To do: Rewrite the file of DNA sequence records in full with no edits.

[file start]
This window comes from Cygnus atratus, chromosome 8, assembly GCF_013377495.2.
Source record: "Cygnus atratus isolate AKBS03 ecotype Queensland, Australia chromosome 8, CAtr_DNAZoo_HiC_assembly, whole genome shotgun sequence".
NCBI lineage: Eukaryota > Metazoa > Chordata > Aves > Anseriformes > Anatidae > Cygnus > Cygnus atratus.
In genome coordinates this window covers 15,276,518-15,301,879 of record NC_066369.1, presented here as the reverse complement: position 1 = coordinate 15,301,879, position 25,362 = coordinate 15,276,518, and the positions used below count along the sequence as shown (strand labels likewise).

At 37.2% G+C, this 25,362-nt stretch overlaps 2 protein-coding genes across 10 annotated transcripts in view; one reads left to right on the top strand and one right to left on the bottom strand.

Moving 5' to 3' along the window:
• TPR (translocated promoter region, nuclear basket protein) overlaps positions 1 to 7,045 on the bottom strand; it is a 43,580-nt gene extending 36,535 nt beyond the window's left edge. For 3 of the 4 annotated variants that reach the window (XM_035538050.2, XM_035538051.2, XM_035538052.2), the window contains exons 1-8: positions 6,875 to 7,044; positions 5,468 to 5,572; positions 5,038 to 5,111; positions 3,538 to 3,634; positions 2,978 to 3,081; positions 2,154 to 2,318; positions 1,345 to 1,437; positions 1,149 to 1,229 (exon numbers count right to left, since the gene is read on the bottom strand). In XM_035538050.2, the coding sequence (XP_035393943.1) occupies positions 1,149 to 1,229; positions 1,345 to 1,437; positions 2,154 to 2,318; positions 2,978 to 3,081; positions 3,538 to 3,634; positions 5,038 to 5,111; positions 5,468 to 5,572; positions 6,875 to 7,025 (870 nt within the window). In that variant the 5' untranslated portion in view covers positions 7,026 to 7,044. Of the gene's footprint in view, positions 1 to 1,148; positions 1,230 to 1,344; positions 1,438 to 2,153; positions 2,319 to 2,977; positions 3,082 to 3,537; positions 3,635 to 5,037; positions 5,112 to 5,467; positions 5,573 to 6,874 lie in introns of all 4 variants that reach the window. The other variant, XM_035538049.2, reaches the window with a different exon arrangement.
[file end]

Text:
This window comes from Cygnus atratus, chromosome 8, assembly GCF_013377495.2.
Source record: "Cygnus atratus isolate AKBS03 ecotype Queensland, Australia chromosome 8, CAtr_DNAZoo_HiC_assembly, whole genome shotgun sequence".
NCBI lineage: Eukaryota > Metazoa > Chordata > Aves > Anseriformes > Anatidae > Cygnus > Cygnus atratus.
In genome coordinates this window covers 15,276,518-15,301,879 of record NC_066369.1, presented here as the reverse complement: position 1 = coordinate 15,301,879, position 25,362 = coordinate 15,276,518, and the positions used below count along the sequence as shown (strand labels likewise).

At 37.2% G+C, this 25,362-nt stretch overlaps 2 protein-coding genes across 10 annotated transcripts in view; one reads left to right on the top strand and one right to left on the bottom strand.

Moving 5' to 3' along the window:
• TPR (translocated promoter region, nuclear basket protein) overlaps positions 1 to 7,045 on the bottom strand; it is a 43,580-nt gene extending 36,535 nt beyond the window's left edge. For 3 of the 4 annotated variants that reach the window (XM_035538050.2, XM_035538051.2, XM_035538052.2), the window contains exons 1-8: positions 6,875 to 7,044; positions 5,468 to 5,572; positions 5,038 to 5,111; positions 3,538 to 3,634; positions 2,978 to 3,081; positions 2,154 to 2,318; positions 1,345 to 1,437; positions 1,149 to 1,229 (exon numbers count right to left, since the gene is read on the bottom strand). In XM_035538050.2, the coding sequence (XP_035393943.1) occupies positions 1,149 to 1,229; positions 1,345 to 1,437; positions 2,154 to 2,318; positions 2,978 to 3,081; positions 3,538 to 3,634; positions 5,038 to 5,111; positions 5,468 to 5,572; positions 6,875 to 7,025 (870 nt within the window). In that variant the 5' untranslated portion in view covers positions 7,026 to 7,044. Of the gene's footprint in view, positions 1 to 1,148; positions 1,230 to 1,344; positions 1,438 to 2,153; positions 2,319 to 2,977; positions 3,082 to 3,537; positions 3,635 to 5,037; positions 5,112 to 5,467; positions 5,573 to 6,874 lie in introns of all 4 variants that reach the window. The other variant, XM_035538049.2, reaches the window with a different exon arrangement.